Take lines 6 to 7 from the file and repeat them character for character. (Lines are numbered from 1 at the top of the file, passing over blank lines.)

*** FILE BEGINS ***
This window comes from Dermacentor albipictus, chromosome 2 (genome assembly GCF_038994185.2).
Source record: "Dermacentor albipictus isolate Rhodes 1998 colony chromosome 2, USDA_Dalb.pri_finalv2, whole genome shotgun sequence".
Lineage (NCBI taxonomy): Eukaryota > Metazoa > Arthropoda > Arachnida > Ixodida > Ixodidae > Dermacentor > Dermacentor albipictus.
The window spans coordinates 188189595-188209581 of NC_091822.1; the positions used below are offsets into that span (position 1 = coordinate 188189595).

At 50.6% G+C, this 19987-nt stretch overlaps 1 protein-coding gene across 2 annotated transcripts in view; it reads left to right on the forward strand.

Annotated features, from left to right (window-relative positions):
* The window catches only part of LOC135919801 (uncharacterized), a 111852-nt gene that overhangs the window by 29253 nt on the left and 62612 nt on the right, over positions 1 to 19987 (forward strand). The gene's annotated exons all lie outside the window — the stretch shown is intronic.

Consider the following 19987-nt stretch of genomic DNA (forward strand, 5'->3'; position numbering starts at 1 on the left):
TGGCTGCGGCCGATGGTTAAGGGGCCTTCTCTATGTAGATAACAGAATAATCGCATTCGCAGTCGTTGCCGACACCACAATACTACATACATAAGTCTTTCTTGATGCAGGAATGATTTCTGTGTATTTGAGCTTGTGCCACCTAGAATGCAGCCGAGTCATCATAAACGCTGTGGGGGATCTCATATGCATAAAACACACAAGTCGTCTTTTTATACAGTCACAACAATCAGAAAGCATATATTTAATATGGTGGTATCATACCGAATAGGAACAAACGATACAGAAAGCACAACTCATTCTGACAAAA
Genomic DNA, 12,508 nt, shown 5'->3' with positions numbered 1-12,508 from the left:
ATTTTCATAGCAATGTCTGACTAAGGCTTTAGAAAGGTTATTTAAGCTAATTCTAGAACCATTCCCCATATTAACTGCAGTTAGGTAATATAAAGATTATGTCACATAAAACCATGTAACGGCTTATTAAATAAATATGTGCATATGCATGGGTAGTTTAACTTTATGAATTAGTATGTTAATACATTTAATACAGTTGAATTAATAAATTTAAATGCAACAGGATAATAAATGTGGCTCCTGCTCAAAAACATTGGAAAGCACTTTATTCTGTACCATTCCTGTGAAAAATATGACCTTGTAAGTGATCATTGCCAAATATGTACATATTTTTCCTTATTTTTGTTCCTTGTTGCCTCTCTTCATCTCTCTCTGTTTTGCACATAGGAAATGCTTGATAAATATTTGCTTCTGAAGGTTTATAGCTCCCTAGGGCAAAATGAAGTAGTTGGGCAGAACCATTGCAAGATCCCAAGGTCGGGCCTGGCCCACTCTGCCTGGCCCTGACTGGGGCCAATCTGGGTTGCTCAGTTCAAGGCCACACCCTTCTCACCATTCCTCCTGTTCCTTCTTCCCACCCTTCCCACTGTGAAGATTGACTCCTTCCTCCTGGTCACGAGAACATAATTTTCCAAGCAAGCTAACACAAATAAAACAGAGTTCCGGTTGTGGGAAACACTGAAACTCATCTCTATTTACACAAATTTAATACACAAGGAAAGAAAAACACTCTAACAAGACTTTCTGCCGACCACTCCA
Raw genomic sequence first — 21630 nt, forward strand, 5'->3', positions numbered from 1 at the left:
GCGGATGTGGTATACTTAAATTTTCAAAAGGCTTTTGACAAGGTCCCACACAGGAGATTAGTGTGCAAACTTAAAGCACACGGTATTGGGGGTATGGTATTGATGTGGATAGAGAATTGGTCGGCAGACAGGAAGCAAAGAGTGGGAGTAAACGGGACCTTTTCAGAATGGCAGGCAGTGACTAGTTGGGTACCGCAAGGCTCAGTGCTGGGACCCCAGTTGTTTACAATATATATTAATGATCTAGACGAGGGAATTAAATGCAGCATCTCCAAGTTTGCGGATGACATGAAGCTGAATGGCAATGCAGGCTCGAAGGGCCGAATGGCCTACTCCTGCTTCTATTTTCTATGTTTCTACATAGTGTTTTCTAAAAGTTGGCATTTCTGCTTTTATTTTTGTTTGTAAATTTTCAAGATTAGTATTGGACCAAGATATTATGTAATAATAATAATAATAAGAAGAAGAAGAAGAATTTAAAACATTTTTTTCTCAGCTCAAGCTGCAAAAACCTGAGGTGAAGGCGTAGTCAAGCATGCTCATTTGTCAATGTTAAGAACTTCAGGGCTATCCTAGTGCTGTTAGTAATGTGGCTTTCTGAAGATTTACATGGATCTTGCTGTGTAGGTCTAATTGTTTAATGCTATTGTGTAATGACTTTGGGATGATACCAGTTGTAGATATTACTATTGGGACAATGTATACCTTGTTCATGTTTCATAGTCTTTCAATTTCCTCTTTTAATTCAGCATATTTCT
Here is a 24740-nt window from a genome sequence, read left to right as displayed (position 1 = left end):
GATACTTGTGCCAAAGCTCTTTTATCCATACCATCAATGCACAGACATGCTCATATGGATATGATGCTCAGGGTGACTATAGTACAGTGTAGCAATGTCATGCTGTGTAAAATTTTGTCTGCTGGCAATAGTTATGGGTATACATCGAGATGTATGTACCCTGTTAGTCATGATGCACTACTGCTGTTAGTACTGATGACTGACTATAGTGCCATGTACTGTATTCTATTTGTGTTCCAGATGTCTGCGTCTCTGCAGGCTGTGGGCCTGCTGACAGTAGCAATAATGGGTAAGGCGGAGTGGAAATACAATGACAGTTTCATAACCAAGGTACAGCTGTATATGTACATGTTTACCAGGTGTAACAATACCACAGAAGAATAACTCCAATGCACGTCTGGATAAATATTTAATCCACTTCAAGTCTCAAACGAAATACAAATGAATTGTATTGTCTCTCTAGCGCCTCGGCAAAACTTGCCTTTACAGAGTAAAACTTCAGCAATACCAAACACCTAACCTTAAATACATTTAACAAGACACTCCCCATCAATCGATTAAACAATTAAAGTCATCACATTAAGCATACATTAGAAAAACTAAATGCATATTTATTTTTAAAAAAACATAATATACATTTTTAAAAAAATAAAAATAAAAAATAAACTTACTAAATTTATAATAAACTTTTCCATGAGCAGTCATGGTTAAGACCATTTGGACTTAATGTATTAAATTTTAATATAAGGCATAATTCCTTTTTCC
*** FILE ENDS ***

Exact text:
Annotated features, from left to right (window-relative positions):
* The window catches only part of LOC135919801 (uncharacterized), a 111852-nt gene that overhangs the window by 29253 nt on the left and 62612 nt on the right, over positions 1 to 19987 (forward strand). The gene's annotated exons all lie outside the window — the stretch shown is intronic.